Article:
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The return trip to New England was arranged. Thomas had the company of another old family friend from Leyden on the outbound trip. this was his father’s friend, John Browne, along with his daughter, Mary Browne, and other members of that family who were immigrating to the new world. They left England on June 22, 1632, on board the Lion, which was a fairly large ship for the day. The return trip took twelve weeks; they arrived in Boston on September 16. Thomas Willett and Mary Brown must have seen a lot of each other during that voyage. An enduring romance must have had its inception on board the Lion.

After returning to the Plymouth Colony, Thomas was sent once again to the Kennebec trading post. One day, in 1632, a French ship put into the harbor at Kennebec. Under the ruse of needing repairs, the French captured the post from the “servants left in charge by the resident agent, Thomas Willett, who happened to be in Plymouth getting supplies” (Wilson, page 295). Willett remained with the trading venture until 1634, and earned the praise of William Bradford of Plymouth as an “honest young man whom, being discreet, they could trust.”

In 1634, Willett was moved from the Kennebec post to the one at Penoscot. Again the French came, this time in 1635, and led by one d’Aulay captured the post while Willett was in charge. The capture was done with almost legendary French charm and grace, if Bradford’s History of the Plymouth settlement can be believed. The French turned Willett and his fellows out of the post, gave them provisions and their ship, and sent them packing back to Plymouth. Tis second episode did not damage the reputation that Willett had with the leaders in Plymouth. French and English rivalry would continue in the region unabated until well after the Arcadian [sic] expulsion from Grand Pre in Nova Scotia in 1755.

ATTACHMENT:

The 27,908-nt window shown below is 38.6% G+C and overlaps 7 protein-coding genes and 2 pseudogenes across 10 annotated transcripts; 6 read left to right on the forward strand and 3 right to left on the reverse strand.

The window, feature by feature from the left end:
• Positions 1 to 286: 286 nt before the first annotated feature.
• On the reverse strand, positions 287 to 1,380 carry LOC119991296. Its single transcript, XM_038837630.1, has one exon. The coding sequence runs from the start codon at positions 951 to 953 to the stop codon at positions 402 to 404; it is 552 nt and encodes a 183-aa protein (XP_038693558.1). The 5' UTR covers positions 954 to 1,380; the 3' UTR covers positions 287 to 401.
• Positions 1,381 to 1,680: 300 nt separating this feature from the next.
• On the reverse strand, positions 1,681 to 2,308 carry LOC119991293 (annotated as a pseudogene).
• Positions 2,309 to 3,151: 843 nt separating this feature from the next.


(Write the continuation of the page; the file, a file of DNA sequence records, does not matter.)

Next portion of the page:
Went [sic] we think of the New England plantations, we usually think of open minded, tolerant Pilgrims and Puritans looking only for a “new” world where they could worship God without fear of persecution. However, neither open-mindness [sic] nor tolerant were adjectives which should ever be used to describe the Pilgrims and Puritans.

“Sectarian bitterness and exclusivity were more characteristic of the seventeenth century than our own day. Tolerance was not then championed as a principle; it was regarded more as a disagreeable alternative to community discord. Every Sect preferred that dissenters [p. 5] find some other place to worship. On Boston Common, Puritans hanged four Quakers who had returned after being expelled. An unorthodox Roger Williams escaped deportation by fleeing south, where he founded Rhode Island. A year later, in 1636, Thomas Hooker
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